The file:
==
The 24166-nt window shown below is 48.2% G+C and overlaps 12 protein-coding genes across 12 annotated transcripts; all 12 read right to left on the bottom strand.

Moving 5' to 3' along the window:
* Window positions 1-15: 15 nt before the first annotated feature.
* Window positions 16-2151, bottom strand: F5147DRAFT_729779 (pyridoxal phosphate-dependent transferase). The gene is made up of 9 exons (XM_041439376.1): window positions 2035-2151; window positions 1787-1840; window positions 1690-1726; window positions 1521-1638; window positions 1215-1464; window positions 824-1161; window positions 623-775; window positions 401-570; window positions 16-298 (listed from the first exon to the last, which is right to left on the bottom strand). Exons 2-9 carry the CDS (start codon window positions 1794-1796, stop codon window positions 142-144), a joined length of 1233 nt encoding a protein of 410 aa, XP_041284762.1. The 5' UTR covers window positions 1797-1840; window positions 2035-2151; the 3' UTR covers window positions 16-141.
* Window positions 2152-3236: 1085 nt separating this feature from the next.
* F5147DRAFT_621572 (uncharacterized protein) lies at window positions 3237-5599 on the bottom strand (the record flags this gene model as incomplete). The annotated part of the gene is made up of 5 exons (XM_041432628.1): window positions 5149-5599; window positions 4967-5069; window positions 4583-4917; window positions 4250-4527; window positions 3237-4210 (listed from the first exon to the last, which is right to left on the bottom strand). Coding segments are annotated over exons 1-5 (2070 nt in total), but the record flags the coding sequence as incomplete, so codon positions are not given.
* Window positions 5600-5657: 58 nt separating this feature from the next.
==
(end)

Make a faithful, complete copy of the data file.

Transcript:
The 24166-nt window shown below is 48.2% G+C and overlaps 12 protein-coding genes across 12 annotated transcripts; all 12 read right to left on the bottom strand.

Moving 5' to 3' along the window:
* Window positions 1-15: 15 nt before the first annotated feature.
* Window positions 16-2151, bottom strand: F5147DRAFT_729779 (pyridoxal phosphate-dependent transferase). The gene is made up of 9 exons (XM_041439376.1): window positions 2035-2151; window positions 1787-1840; window positions 1690-1726; window positions 1521-1638; window positions 1215-1464; window positions 824-1161; window positions 623-775; window positions 401-570; window positions 16-298 (listed from the first exon to the last, which is right to left on the bottom strand). Exons 2-9 carry the CDS (start codon window positions 1794-1796, stop codon window positions 142-144), a joined length of 1233 nt encoding a protein of 410 aa, XP_041284762.1. The 5' UTR covers window positions 1797-1840; window positions 2035-2151; the 3' UTR covers window positions 16-141.
* Window positions 2152-3236: 1085 nt separating this feature from the next.
* F5147DRAFT_621572 (uncharacterized protein) lies at window positions 3237-5599 on the bottom strand (the record flags this gene model as incomplete). The annotated part of the gene is made up of 5 exons (XM_041432628.1): window positions 5149-5599; window positions 4967-5069; window positions 4583-4917; window positions 4250-4527; window positions 3237-4210 (listed from the first exon to the last, which is right to left on the bottom strand). Coding segments are annotated over exons 1-5 (2070 nt in total), but the record flags the coding sequence as incomplete, so codon positions are not given.
* Window positions 5600-5657: 58 nt separating this feature from the next.